Fifth Sea Lord

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The Fifth Sea Lord was formerly one of the Naval Lords and members of the Board of Admiralty that controlled the Royal Navy. The post's incumbent had responsibility for naval aviation.

History[edit]

In 1805, for the first time, specific functions were assigned to each of the 'Naval' Lords, who were described as 'Professional' Lords, leaving to the 'Civil' Lords the routine business of signing documents.[1]

During World War I it was one of four additional Sea Lords created during the war to manage the Navy. The only officer to hold the title during World War I was Commodore Godfrey Paine. Commodore Paine simultaneously held the title of Director of Naval Aviation. After the Air Force Bill received the Royal Assent in November 1917, the Air Council was created on 3 January 1918 which included Paine.[2]

The post of Fifth Sea Lord then lapsed until 1938 when the Admiralty regained responsibility for naval aviation: the post was reestablished and was the Chief of Naval Air Services, responsible for preparation and management of all of the Royal Navy's aircraft and air personnel.[3]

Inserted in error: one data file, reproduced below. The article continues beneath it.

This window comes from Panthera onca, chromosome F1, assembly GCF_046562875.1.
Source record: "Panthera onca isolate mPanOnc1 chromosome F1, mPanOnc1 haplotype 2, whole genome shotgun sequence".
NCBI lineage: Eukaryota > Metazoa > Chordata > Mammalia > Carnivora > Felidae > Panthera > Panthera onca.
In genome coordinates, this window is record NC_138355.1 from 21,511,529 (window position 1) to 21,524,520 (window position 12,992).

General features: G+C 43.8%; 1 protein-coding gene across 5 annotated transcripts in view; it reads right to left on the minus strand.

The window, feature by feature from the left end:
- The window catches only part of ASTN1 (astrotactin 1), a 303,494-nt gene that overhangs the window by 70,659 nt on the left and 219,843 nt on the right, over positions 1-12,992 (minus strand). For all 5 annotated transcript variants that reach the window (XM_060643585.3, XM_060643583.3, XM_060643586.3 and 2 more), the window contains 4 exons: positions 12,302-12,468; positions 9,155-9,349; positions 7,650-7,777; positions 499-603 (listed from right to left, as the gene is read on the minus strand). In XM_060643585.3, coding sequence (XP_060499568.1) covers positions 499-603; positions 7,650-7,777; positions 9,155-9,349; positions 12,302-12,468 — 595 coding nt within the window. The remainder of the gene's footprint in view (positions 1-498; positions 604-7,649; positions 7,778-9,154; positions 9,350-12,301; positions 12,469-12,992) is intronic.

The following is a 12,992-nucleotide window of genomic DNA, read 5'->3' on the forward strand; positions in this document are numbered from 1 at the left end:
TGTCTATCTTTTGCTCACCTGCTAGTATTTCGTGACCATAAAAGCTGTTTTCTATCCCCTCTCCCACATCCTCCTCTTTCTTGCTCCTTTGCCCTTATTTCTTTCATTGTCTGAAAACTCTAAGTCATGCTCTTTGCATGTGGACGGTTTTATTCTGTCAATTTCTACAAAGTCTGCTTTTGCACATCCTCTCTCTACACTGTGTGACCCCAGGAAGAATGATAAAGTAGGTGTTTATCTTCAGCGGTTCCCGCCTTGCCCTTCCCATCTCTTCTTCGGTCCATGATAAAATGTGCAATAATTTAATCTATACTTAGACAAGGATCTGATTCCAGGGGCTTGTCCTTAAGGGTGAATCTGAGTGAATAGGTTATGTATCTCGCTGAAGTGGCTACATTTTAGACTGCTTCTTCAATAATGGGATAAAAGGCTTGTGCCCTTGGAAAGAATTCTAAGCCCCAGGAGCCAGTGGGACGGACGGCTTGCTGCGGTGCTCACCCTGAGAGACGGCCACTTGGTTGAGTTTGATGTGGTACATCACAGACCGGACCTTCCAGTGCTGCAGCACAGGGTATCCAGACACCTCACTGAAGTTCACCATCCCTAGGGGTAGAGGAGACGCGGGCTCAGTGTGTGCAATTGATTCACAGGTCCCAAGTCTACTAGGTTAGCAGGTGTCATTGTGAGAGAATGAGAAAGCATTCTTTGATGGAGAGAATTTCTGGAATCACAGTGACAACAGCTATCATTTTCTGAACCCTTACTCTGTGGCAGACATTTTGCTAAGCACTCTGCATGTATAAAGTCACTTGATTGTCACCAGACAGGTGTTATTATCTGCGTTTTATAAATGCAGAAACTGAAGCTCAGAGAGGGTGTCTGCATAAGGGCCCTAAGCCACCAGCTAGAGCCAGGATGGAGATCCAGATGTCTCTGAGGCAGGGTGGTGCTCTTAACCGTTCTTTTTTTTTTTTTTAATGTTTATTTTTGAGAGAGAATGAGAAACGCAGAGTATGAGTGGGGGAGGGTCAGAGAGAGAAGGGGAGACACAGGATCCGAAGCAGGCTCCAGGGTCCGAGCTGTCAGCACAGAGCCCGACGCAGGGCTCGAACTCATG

The post was abolished in 1965.[4] The modern equivalent of the Chief of Naval Air Services is titled Rear Admiral: Fleet Air Arm, and is a dual-hatted post (held by a Navy official in conjunction with another unrelated post).[5]

List of Fifth Sea Lords[edit]

Fifth Sea Lords 1917–1956[edit]

Note: with the transfer of naval aviation to the Royal Air Force in 1918, the appointment lapsed was not revived until 1938
Note: the title was in abeyance from 1942 to 1943 although Admiral Sir Frederic Dreyer was Chief of Naval Air Services

Deputy Chiefs of the Naval Staff and Fifth Sea Lords 1957–1965[edit]

See also[edit]

References[edit]